K-Heart Sports – 01/19/23

K-HEART SPORTS – 01/19/23 – 0700
MINOT, ND – Bismarck Century remains atop both Class A Basketball Polls. The polls are voted on by the North Dakota Associated Press Sportscasters and Sportswriters Association.
North Dakota Class A Boys Basketball Poll
        (First Place Votes)    Record    Points    Last Week
1. Bismarck Century (21)    9-0           105           1
2. Mandan                          10-0            84           2
3. Minot High                       9-2             56           3
4. Fargo Davies                 10-2             48           4
5. Grand Forks Red River   7-3             15           5
Others receiving votes: Bismarck Legacy (6-4), Fargo North (6-3)
North Dakota Class A Girls Basketball Poll
                (First Place Votes)    Record    Points    Last Week
1. Bismarck Century (18)            8-2          102           1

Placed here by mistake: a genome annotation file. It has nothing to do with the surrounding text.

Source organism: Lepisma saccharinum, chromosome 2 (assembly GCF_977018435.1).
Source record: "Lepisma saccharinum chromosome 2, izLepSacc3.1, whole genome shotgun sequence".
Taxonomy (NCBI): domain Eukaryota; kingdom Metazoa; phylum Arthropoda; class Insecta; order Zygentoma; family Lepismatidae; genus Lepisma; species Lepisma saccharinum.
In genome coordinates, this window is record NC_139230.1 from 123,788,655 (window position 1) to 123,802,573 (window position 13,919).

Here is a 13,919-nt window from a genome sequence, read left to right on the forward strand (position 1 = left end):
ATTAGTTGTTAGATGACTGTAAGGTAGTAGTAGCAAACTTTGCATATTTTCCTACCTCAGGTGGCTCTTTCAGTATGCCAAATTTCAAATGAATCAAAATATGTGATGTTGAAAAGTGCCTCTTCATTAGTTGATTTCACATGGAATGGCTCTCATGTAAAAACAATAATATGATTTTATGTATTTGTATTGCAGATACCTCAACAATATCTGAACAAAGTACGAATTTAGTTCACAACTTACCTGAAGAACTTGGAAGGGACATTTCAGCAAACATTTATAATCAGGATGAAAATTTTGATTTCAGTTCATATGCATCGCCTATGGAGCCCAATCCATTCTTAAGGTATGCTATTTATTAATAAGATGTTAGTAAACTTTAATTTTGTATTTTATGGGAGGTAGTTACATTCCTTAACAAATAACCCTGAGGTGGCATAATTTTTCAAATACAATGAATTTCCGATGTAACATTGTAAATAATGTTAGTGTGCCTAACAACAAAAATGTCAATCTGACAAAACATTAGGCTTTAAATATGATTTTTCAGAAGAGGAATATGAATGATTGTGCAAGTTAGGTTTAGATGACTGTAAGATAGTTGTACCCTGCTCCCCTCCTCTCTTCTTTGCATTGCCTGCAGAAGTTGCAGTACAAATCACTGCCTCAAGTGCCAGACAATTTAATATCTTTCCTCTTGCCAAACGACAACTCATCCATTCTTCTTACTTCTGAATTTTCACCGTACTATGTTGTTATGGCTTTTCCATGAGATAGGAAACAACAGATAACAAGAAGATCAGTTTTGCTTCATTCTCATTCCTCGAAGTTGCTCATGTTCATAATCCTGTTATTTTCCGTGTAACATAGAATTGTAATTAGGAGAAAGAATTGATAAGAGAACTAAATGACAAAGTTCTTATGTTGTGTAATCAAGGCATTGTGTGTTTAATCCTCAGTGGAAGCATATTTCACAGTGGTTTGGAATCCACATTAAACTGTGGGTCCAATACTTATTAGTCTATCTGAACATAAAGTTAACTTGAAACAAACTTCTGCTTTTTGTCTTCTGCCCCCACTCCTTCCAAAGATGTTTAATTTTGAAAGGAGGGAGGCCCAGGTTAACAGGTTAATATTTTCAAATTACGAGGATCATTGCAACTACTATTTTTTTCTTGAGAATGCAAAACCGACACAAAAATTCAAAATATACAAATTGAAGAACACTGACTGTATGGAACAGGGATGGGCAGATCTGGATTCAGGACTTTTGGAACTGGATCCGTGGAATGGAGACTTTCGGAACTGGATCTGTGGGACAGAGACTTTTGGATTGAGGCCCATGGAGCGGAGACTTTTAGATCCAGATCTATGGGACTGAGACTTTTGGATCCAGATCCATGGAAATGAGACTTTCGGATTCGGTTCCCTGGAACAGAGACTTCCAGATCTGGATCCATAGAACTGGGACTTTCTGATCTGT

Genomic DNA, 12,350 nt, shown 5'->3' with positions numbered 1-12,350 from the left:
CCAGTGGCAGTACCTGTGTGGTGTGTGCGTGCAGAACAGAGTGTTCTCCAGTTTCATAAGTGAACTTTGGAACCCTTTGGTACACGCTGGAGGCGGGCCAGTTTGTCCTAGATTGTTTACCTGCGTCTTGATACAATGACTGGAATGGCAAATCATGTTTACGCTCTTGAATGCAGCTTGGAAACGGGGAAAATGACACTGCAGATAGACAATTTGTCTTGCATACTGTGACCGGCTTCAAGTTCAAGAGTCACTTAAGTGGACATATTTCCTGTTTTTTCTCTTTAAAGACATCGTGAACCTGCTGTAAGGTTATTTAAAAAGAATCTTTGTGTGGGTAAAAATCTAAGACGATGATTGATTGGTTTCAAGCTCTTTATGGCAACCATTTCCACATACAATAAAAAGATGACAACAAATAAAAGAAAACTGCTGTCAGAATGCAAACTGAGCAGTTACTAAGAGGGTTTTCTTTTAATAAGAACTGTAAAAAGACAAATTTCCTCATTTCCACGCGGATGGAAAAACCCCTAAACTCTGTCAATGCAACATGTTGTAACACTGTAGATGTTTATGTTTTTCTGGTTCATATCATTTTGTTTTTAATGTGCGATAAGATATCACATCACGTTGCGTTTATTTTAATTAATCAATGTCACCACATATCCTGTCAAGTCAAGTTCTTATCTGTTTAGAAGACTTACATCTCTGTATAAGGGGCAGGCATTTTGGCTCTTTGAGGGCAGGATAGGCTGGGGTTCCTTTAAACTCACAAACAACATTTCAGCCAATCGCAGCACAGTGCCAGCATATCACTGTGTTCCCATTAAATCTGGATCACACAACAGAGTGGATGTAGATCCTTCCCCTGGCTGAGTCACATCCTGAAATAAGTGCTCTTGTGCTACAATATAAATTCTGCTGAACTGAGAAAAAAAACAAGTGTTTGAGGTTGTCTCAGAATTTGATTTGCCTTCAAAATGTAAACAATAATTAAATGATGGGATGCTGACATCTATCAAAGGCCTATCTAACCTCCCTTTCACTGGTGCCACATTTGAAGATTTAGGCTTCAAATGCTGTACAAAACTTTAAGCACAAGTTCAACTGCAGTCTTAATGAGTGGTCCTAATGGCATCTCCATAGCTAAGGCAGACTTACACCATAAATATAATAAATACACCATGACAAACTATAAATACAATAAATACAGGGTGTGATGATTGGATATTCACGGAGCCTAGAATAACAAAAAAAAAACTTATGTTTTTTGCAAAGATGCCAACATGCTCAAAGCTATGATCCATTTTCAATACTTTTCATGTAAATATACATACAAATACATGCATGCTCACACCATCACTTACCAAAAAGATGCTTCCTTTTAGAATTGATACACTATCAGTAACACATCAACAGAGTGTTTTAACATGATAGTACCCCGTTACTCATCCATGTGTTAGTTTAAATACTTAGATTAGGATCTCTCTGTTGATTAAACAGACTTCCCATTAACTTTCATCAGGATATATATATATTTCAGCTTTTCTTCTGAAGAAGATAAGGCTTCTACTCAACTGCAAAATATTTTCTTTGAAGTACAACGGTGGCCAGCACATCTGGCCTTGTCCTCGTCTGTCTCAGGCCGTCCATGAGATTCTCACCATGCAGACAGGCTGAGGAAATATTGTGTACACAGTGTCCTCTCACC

2. Grand Forks Red River (3)    11-0            87           2
3. Fargo Davies                         10-1            53           5
4. Minot High                               8-3            48           4
5. Bismarck Legacy                     7-2            12           3
Others receiving votes: Bismarck High (8-2), West Fargo (8-3)
MINOT, ND – Boys basketball is on the air tonight as Velva travels to Garrison. The Troopers are 7-2 on the season, while the Aggies are 8-2. Pregame is set for a little before 7 pm tonight on 106.9 K-Heart, khrt.com, and through the Live 365 app.
MINOT, N.D. (MSU) – Once again, the NSIC’s coach favor the Minot State baseball team to be a league title contender as the Beavers were picked fourth in the preseason poll released Wednesday. Minot State, which finished fourth last spring in the regular season and NSIC Tournament, shared the No. 4 spot with in-state rival the University of Mary as each program received 128 points in the voting by the league’s coaches. Individually, senior catcher Matt Malone and senior right-handed pitcher Dominick Parkhurst were tabbed as the Player and Pitcher to Watch for the Beavers as Malone hit .294 with 2 home runs and 30- RBIs last spring, and Parkhurst was 5-1 with a 2.67 ERA and 46 strikeouts on the mound for Minot State.